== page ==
Accountability Not Blame
Accountability is at the heart of leading and managing people. It is about holding people to a standard and then ensuring that they are maintaining that standard. What it should not be about is blaming people and punishing them.
Holding people accountable for their work and addressing underlying issues that are the cause of performance deficiencies should be the goal of a manager or supervisor. Blame assignment should not be a part of this process. And in most cases, the first response shouldn’t be about discipline. Instead, you should be looking for the root cause of the problem, assigning responsibility, and then working with the employee to correct the cause.
Too often managers and supervisors shoot from the hip when addressing performance issues. Instead of taking the time to gather facts and think about what the long-term consequences of their actions are, or what they are looking to achieve, they just jump into blame and punish mode.
When this happens, it serves the opposite purpose of what should be the intended outcome. The manager’s or supervisor’s goal should be the discovery of the root cause of the performance deficiency and then working with the employee to resolve it. Improvement of the individual’s performance should be the focus.
The Goal of Accountability
The purpose of holding people accountable isn’t the same as discipline. Accountability is about establishing performance expectations, communicating them, and helping employees understand where they are falling short. Correction of deficiencies and improvement of performance are the key.
Accountability is not discipline. Discipline may become part of the process after you have performed the other steps necessary to address root cause and help the employee improve performance, but it should not be the focus.
Begin With the End in Mind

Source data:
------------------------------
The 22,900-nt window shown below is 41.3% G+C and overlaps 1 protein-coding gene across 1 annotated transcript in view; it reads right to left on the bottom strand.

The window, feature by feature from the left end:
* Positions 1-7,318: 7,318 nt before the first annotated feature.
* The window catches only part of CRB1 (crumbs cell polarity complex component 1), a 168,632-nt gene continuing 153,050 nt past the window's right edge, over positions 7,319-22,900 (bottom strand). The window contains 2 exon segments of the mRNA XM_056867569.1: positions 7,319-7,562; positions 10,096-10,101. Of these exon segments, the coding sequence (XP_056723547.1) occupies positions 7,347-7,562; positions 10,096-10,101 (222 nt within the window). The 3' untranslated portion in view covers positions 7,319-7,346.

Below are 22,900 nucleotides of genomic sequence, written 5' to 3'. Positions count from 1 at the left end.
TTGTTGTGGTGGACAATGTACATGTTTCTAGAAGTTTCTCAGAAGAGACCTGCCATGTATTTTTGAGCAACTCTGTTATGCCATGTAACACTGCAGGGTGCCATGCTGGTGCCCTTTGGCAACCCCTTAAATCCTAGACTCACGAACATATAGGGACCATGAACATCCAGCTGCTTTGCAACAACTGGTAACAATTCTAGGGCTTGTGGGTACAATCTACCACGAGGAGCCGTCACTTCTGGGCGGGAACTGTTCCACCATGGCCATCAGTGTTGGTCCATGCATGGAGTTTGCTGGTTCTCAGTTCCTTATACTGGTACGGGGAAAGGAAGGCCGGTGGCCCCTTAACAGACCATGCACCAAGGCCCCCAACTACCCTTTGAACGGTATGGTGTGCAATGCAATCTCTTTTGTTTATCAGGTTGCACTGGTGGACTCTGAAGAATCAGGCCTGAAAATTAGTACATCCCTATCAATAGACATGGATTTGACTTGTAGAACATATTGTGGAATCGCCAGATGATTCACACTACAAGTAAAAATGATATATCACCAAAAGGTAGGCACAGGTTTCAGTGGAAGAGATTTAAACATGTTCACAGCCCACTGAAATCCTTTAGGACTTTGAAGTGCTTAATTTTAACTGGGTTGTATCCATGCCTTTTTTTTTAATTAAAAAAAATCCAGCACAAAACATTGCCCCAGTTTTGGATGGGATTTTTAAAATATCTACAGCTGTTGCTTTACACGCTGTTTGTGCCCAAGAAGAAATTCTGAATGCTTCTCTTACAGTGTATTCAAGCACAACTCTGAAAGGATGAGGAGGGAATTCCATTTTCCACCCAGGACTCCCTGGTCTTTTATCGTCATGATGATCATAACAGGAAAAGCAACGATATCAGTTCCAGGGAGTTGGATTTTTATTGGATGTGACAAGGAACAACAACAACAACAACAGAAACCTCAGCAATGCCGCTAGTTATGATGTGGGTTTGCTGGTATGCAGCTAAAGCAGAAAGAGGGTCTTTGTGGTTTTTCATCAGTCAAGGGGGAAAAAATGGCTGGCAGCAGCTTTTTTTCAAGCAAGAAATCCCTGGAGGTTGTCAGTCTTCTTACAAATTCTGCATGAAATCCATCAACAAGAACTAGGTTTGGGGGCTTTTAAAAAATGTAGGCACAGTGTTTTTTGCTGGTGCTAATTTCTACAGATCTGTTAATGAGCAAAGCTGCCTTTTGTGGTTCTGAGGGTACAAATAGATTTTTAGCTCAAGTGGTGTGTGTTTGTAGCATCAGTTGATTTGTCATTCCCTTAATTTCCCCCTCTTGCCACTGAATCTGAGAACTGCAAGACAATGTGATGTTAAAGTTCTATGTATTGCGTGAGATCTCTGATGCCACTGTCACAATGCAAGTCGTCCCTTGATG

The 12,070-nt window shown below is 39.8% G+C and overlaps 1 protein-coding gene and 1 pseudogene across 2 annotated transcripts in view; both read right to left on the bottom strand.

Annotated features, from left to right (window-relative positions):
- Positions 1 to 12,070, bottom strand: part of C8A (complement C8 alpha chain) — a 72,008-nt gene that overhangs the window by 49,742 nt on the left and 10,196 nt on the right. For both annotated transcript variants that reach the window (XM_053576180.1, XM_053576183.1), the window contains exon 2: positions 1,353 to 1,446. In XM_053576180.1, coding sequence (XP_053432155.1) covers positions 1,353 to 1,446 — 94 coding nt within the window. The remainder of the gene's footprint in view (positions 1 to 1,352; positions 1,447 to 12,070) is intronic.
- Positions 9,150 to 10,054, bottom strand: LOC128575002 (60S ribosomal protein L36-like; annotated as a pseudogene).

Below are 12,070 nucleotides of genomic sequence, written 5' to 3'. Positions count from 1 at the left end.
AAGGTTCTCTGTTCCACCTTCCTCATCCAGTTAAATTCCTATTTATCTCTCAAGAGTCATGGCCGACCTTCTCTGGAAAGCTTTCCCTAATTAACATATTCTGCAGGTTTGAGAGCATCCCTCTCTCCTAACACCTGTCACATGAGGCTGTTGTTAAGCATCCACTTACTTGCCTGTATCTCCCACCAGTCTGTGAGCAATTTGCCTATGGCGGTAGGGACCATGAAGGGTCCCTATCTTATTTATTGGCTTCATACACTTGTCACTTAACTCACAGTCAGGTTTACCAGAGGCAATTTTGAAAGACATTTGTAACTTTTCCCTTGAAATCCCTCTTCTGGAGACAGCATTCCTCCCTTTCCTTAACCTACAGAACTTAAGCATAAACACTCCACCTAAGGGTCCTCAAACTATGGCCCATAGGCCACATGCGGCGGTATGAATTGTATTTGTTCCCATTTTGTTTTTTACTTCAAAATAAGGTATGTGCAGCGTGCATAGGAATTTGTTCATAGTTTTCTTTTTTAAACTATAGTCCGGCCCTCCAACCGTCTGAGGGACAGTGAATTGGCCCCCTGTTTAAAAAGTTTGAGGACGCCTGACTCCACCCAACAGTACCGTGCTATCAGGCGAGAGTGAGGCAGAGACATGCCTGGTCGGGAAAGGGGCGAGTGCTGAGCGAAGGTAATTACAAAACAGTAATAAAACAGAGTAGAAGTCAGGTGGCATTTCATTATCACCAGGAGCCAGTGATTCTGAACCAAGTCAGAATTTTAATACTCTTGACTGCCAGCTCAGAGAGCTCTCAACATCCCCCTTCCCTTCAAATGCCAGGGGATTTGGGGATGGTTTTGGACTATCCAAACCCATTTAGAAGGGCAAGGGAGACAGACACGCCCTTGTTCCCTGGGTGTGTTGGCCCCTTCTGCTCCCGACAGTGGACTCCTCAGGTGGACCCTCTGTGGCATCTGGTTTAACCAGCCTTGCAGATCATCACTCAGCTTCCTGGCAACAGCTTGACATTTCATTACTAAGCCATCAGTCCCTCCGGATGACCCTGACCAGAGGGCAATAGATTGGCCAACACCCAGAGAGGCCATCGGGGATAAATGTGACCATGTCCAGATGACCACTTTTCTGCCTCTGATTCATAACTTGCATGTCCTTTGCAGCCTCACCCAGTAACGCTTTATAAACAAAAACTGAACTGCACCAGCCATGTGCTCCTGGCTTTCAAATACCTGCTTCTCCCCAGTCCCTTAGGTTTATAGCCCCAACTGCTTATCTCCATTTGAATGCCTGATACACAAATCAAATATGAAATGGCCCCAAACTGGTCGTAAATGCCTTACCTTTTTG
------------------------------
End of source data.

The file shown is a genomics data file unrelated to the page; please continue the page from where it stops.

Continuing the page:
Anytime a manager or supervisor is addressing a performance issue they should be thinking about what the end goal is. What does the ideal state of performance look like and how does it differ from the current state. But you also need to consider what the goal is with your relationship with the employee and their relationship with the team. If you have read Stephen Covey’s 7 Habits of Highly Effective People you will recognize this as Habit 2 – Begin with the End in Mind.
So often we are operating from a state of putting out fires that we don’t always take the time to really think about what the end goal is and what affect our actions are having on individuals in our organization and our team.
When addressing performance issues, the key is to identify what you hope to achieve in the correction of the problem. And to make sure that those actions are in line with overall company and team goals and objectives.
In most cases, the end goal is to maximize efficiencies to ensure profitability. To accomplish this, you need to motivate your employees to want to perform to a level that meets these objectives. Your accountability objectives should be focused on the best way to improve employee performance by engaging the employee in the solution and motivating them to want to correct it.
Placing blame does not motivate people. Being concerned about them and their performance does. Having a genuine concern for the success of the individual, and framing the problem resolution in that light will motivate much more than placing blame.
An Accountability Strategy
When accessing your accountability strategy consider the following:
- What is the end state that is desired?
- What actions can I take to try to reach this end state?
- How will the employee perceive your actions?
- In what way will your actions affect the team?
- How will your actions help reach organizational goals?
- What is the best way to identify the root cause of the problem?
- How can I help the employee improve their performance?
Accountability is about setting clear expectations, goals, and consequences (both positive and negative). The goal is to help employees improve their performance with the end goal of meeting organizational objects. It is not about placing blame but is about identifying the root cause of performance problems and correcting them with the end in mind.